Q2: Who do you think the top 3 and bottom 3 teams in the ACC will be at season’s end?
John (UNC): I expect the top three of the ACC to be North Carolina, Duke and Louisville in no particular order. Virginia has a good team, but I’m not sure I see them maintaining the same level of momentum without mainstays Joe Harris and Akil Mitchell. Other teams like Syracuse, NC State and Pittsburgh will be good, but I don’t think there will be any surprise winners like Miami in 2013. The bottom three teams are actually harder to predict. Will new coach Buzz Williams make an immediate impact on Virginia Tech, leading the Hokies out of the basement? Or will they be stuck there with Boston College, an almost lock for the cellar? I’m betting on quick improvement in Blacksburg, and regression in Atlanta and Clemson. My bottom three- Boston College, Georgia Tech, Clemson.
Len K (Louisville): How can you not put Duke and North Carolina atop the ACC? The battle will be for #3. The top candidates here are Virginia, Louisville and Syracuse. Louisville plays NC, Pitt and Miami twice while also getting Duke at home. With all the young talent on the Cards roster I will put Virginia at #3 for now. My bottom 3 would be Wake, Clemson and Virginia Tech. Manning will do will at Wake but it will take some time.
Brian (FSU):Duke, 2) UL, 3) UNC (I am sorry; I think UNC is overrated). 13) Wake, 14) BC, 15) GT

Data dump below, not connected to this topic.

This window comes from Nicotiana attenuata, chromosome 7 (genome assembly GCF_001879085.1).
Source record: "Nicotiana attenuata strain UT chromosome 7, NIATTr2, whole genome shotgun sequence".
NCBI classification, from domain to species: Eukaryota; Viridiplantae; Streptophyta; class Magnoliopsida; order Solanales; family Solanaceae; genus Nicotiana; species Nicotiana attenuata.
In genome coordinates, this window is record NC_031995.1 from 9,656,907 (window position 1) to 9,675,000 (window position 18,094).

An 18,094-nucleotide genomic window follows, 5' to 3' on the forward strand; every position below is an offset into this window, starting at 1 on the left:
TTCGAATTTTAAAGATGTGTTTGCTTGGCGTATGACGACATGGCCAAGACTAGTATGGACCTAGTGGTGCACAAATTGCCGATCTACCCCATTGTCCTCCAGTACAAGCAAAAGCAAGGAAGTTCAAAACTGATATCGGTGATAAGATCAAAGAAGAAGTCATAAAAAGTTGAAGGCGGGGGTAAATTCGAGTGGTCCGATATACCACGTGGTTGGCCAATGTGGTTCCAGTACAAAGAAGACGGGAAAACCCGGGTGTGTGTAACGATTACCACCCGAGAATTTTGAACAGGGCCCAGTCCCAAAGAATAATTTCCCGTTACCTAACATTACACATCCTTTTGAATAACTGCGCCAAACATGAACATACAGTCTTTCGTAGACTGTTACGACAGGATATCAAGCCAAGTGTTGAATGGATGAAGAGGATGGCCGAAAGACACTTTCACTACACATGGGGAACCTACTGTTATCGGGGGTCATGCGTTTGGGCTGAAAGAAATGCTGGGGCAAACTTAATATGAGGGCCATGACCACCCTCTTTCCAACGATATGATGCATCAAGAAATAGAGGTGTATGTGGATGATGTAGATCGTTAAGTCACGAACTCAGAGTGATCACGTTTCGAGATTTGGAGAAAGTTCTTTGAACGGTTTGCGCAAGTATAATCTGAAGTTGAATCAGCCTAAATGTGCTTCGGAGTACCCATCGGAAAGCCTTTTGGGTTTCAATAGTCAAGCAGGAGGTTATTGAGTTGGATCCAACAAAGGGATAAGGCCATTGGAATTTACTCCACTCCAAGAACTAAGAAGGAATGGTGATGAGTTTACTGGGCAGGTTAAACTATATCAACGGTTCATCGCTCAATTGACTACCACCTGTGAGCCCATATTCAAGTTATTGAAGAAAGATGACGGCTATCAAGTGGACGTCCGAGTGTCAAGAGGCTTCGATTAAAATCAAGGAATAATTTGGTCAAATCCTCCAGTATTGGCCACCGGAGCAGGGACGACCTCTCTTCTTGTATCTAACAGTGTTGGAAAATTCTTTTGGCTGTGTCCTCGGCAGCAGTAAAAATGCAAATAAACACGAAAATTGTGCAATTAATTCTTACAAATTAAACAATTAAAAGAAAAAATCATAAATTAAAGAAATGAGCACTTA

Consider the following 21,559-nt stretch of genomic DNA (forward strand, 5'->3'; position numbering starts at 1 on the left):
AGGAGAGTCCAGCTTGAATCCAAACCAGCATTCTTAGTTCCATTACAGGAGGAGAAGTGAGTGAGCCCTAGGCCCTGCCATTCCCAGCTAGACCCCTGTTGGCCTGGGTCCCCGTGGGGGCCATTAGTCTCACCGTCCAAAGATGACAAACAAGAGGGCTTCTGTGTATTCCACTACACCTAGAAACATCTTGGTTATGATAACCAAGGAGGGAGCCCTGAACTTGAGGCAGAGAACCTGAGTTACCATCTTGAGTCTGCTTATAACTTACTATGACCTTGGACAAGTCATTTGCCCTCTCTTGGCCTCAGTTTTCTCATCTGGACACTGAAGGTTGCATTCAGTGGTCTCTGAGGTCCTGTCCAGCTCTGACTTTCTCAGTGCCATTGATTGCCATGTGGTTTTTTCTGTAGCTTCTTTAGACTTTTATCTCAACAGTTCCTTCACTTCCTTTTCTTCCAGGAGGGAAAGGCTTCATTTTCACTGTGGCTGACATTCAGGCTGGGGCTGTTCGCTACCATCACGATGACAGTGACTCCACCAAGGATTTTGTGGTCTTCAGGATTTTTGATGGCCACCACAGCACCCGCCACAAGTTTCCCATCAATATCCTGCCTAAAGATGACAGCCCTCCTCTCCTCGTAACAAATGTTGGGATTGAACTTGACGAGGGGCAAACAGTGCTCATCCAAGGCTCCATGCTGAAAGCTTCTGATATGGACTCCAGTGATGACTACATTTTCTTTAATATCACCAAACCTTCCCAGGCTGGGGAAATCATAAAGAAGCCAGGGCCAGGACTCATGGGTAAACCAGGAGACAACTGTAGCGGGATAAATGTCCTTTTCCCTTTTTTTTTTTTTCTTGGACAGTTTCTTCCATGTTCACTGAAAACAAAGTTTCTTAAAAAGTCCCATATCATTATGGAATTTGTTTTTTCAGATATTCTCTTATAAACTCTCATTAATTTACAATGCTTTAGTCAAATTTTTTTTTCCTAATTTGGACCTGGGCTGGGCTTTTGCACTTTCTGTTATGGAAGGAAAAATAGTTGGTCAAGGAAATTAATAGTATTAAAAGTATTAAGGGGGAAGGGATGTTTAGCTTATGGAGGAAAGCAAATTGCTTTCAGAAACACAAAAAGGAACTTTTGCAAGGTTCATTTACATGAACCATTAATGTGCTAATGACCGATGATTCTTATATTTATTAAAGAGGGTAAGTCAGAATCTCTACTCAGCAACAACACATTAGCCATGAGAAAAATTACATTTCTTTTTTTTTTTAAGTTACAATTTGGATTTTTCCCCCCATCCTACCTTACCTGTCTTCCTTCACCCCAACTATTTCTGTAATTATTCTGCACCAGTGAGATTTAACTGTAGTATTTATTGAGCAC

Mike (NC State): I like Duke to win the conference with UNC coming in a close second. Louisville, my #1 in the preseason poll, should be third at season’s end. As for the bottom 3, let’s say Georgia Tech, Miami and Virginia Tech.
Anthony (Syracuse): As much as I would like to add Syracuse to the top three, Duke is just too loaded. North Carolina has the next most talent. And Louisville’s Rick Pitino will have the Cardinals ready for the ACC. It is possible that the Cards will develop slow and come on late, in which case Virginia’s system is more likely to put them in that spot than Syracuse or the rest of the field. The bottom three are likely to be the usual suspects–Georgia Tech, Boston College, and Clemson.
Q3: What ACC coach enters 2014 on the hot seat?
John (UNC): Brian Gregory has been the coach of the Georgia Tech Yellow Jackets for four years now, and has not led his team past a 9th place finish in conference. Even though the fans in Atlanta are not known for their basketball fandom, Gregory’s predecessor, Paul Hewitt, led the team to 6 postseason appearances in 11 years and was much more successful in his early tenure, bringing players like Chris Bosh and Thaddeus Young to town. Four years is usually enough to tell the direction of a program. If Gregory can’t show visible progress, his time will be done in the increasingly competitive ACC.
Len K (Louisville): Being new to the ACC I wont put any coach on the hot seat this early but the situation in Chapel Hill will be worth monitoring. His performance on the sidelines certainly hasn’t warranted a removal but will a change be forced by the NCAA?
Brian (FSU): Mike Brey of ND.
Mike (NC State): Brian Gregory has to be feeling posterior-area warmth after three straight losing seasons at Georgia Tech. If a fourth follows, and I think it might, the Jackets will soon be looking elsewhere.
Anthony (Syracuse): It has to be Brian Gregory, who joins Tom Crean of Indiana in being a coach from the Tom Izzo coaching tree that is in trouble right now. Which reminds me… take a look at the Rick Pitino coaching tree over at ESPN. Pretty impressive. Of course, Pitino is part of the Boeheim coaching tree.